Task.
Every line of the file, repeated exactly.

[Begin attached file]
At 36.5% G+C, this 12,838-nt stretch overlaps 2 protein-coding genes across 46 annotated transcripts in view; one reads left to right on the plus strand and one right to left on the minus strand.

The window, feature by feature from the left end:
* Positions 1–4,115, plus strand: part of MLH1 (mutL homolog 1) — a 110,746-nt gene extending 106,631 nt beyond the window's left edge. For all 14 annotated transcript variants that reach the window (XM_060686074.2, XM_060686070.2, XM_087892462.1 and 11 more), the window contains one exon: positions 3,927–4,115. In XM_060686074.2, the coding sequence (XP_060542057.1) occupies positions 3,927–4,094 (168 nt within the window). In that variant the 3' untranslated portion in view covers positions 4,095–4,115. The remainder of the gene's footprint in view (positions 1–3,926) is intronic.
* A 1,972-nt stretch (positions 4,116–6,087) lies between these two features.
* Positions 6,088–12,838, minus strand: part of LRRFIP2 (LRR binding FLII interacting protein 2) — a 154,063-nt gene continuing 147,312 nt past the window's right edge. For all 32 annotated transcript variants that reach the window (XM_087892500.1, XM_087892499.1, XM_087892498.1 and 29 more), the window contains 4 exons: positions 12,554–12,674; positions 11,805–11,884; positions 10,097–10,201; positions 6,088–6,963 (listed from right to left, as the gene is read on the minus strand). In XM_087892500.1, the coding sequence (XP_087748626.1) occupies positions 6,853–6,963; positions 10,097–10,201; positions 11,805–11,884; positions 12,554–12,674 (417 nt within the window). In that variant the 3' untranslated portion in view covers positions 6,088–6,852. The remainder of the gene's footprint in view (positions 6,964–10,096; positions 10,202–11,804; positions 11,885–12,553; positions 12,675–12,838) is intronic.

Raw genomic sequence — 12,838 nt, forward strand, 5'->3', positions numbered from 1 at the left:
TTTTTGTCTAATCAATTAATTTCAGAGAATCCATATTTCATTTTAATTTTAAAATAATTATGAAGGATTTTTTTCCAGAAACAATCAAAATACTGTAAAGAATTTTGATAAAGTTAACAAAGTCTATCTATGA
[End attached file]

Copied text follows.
At 36.5% G+C, this 12,838-nt stretch overlaps 2 protein-coding genes across 46 annotated transcripts in view; one reads left to right on the plus strand and one right to left on the minus strand.

The window, feature by feature from the left end:
* Positions 1–4,115, plus strand: part of MLH1 (mutL homolog 1) — a 110,746-nt gene extending 106,631 nt beyond the window's left edge. For all 14 annotated transcript variants that reach the window (XM_060686074.2, XM_060686070.2, XM_087892462.1 and 11 more), the window contains one exon: positions 3,927–4,115. In XM_060686074.2, the coding sequence (XP_060542057.1) occupies positions 3,927–4,094 (168 nt within the window). In that variant the 3' untranslated portion in view covers positions 4,095–4,115. The remainder of the gene's footprint in view (positions 1–3,926) is intronic.
* A 1,972-nt stretch (positions 4,116–6,087) lies between these two features.
* Positions 6,088–12,838, minus strand: part of LRRFIP2 (LRR binding FLII interacting protein 2) — a 154,063-nt gene continuing 147,312 nt past the window's right edge. For all 32 annotated transcript variants that reach the window (XM_087892500.1, XM_087892499.1, XM_087892498.1 and 29 more), the window contains 4 exons: positions 12,554–12,674; positions 11,805–11,884; positions 10,097–10,201; positions 6,088–6,963 (listed from right to left, as the gene is read on the minus strand). In XM_087892500.1, the coding sequence (XP_087748626.1) occupies positions 6,853–6,963; positions 10,097–10,201; positions 11,805–11,884; positions 12,554–12,674 (417 nt within the window). In that variant the 3' untranslated portion in view covers positions 6,088–6,852. The remainder of the gene's footprint in view (positions 6,964–10,096; positions 10,202–11,804; positions 11,885–12,553; positions 12,675–12,838) is intronic.

Raw genomic sequence — 12,838 nt, forward strand, 5'->3', positions numbered from 1 at the left:
TTTTTGTCTAATCAATTAATTTCAGAGAATCCATATTTCATTTTAATTTTAAAATAATTATGAAGGATTTTTTTCCAGAAACAATCAAAATACTGTAAAGAATTTTGATAAAGTTAACAAAGTCTATCTATGA